Anschutz doctors played critical role in hours after rampage

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    AURORA | The calls started at 1 a.m. on July 20, with grim tidings about a mass shooting at an Aurora movie theater.

    The emergency room at the University of Colorado Hospital was already packed, according to Dr. Comilla Sasson, an attending emergency department physician at the University of Colorado Hospital. Sasson had started her shift at 11 p.m.

    “We had an emergency department full of people, and we got a phone call that alerted us that there had been a shooting in the area,” said Sasson, who also works as an assistant professor of emergency medicine at the University of Colorado School of Medicine. “We went into disaster mode. We had disaster protocols in place for what they call mass casualty events.”

    That protocol involved a pool of resources that included surgeons, nurses, interns and even custodial staff, Susson said. The following hours would see the arrival of more than 20 victims of the rampage at the Century 16 theater, patients that ranged in age from three months to 45 years.

    The influx at the University of Colorado Hospital was part of a bigger plan to address mass casualty care, an approach that stretched across six hospitals in the metro area. According to Richard Zane, the new chairman of the Department of Emergency Medicine at the University of Colorado School of Medicine, that approach meant drawing on resources at neighboring facilities like Denver Health, Swedish Medical Center and the Medical Center of Aurora. It meant properly marshaling resources to provide specific care to specific patients. It meant learning from monthly drills designed to recreate the kind of chaos and unpredictability of a mass casualty event.

    “What’s very important from the perspective of disasters is that it wasn’t as though we were inventing new things that day. The general concept of mass casualty care is consistent,” said Zane, who started his role as the new chairman in April and who came to the University of Colorado School of Medicine after a 14-year stint at the Brigham and Women’s Hospital in Boston. ” Every month, the hospital has a drill of some kind on disasters. The drills are quite variable. Sometimes, it’s numbers and numbers of patients presenting at the same time. Sometimes drills are all of the sudden you’ve lost all of your computers.

    “Emergency preparedness, mass casualty care, disaster, it’s all part of the common vernacular,” Zane added.

    But that didn’t mean that the crews were fully prepared for the sheer volume and severity of the injuries.

    “I’ve not ever had to deal with this number of penetrating, severely injured patients at the same time, nor have most doctors,” Zane said.

    First responders decided between six hospitals in the metro area for patients depending on injury, age and other factors. Of all the hospitals and medical centers, UCH took in the most. Of the 23 patients that arrived at the emergency department in ambulances, police cruisers and even private vehicles, 13 have been treated and released.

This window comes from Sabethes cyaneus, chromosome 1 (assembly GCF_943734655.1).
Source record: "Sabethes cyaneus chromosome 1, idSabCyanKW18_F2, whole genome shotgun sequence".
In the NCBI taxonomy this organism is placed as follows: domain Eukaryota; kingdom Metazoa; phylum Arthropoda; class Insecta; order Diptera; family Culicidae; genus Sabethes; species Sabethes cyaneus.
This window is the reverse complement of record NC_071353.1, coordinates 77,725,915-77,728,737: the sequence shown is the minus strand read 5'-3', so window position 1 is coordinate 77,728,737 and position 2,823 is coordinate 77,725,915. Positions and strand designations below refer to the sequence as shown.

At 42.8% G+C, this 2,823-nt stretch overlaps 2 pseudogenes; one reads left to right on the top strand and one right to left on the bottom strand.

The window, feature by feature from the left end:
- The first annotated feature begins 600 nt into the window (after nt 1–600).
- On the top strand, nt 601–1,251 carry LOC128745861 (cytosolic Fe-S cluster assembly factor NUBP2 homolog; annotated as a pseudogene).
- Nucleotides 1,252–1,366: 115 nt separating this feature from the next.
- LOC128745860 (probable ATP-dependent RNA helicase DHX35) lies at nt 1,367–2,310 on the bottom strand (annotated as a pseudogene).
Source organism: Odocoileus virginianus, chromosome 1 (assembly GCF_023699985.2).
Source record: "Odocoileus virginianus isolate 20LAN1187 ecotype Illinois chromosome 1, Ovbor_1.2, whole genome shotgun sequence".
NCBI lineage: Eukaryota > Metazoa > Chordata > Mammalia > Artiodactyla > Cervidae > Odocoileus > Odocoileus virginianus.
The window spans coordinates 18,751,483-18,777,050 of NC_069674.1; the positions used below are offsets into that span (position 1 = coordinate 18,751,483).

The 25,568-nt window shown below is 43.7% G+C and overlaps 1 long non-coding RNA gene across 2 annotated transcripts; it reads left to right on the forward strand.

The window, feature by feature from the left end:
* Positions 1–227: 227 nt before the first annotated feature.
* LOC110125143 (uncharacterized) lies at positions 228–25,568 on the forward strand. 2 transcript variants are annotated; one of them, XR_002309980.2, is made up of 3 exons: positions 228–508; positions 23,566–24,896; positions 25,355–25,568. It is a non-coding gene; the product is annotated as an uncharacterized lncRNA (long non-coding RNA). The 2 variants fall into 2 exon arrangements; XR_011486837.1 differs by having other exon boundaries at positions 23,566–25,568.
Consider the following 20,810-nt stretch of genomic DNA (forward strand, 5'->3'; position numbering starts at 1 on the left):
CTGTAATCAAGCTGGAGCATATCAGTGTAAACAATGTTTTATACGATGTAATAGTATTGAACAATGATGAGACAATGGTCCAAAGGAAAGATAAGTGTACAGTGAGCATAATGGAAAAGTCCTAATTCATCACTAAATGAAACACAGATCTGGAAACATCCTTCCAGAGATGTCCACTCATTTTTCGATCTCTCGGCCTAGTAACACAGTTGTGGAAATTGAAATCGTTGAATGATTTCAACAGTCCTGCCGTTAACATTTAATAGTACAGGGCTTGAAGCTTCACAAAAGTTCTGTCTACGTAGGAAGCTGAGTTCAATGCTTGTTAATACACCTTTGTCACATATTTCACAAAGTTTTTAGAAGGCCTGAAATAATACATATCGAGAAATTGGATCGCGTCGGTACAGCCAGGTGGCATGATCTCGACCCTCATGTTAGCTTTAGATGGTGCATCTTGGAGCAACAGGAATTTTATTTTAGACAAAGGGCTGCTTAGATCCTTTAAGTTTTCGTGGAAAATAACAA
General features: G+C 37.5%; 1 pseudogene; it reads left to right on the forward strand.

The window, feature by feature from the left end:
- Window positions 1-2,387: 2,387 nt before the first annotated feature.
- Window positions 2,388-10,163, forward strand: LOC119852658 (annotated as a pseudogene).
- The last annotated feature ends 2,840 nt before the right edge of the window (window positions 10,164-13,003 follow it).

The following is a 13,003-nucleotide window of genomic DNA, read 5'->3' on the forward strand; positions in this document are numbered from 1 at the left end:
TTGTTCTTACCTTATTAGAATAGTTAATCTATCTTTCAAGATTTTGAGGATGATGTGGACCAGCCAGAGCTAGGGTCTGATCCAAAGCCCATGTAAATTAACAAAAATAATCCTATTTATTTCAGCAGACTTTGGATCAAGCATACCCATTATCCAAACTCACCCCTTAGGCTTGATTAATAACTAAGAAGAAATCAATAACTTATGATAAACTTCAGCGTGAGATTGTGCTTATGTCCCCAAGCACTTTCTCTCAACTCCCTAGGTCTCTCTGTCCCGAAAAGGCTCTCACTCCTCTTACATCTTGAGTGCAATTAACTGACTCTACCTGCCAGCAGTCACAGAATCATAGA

One of the patients was dead on arrival, officials said.

    “I think the response of the University of Colorado Hospital was nothing short of heroic,” Zane said.

    For Susson and the rest of the UCH responders, that sudden influx put their emergency training to an unprecedented test.

    “I’ve worked in a level one trauma center in Atlanta, I’ve worked in Michigan, I’ve worked in Chicago. This is by far the largest number of patients I’ve seen come in at one time,” Sasson said. “We train as emergency department physicians for the worst of the worst … I think all of us hope that it never actually happens to us.”

    Next door, physicians at the Children’s Hospital Colorado were under similar pressure. The hospital treated five patients ranging in age from 18 to 31. The youngest mortality reported in the attack was Veronica Moser-Sullivan, 6.

    According to Dr. Guy Upshaw, an emergency room physician at Children’s, many of the injuries were from a shotgun attack.

    “Most of the injuries we saw appeared to be from buckshot, and one patient had what looked like a high-velocity wound to the tibia of the lower leg,” Upshaw said. “It (was) controlled chaos. We train for such situations and events frequently. In this case, it was even more controlled than usual because patients were fairly even in space when they came in, 10 to 15 minutes apart.”

    Upshaw added that the first patient arrived in a private automobile.

    “That was the first inkling that we got that there had been a shooting,” Upshaw said. “They said that someone came in with some sort of device that produced smoke. He said he thought it was some kind of stunt as part of the movie. Then when they started hearing shots, they realized it was not a joke.”

    At both hospitals, the physicians’ quick work and rapid response time earned praise from all corners, including President Barack Obama. Obama paid tribute to doctors, nurses and first responders during a visit to the University of Colorado Hospital on July 22.

    “I also had a chance, fortunately, to visit some folks who are going to be OK, thanks to the extraordinary efforts of the staff at this hospital. And I just want to thank everybody who’s worked tirelessly here to deal with this tragedy,” Obama said.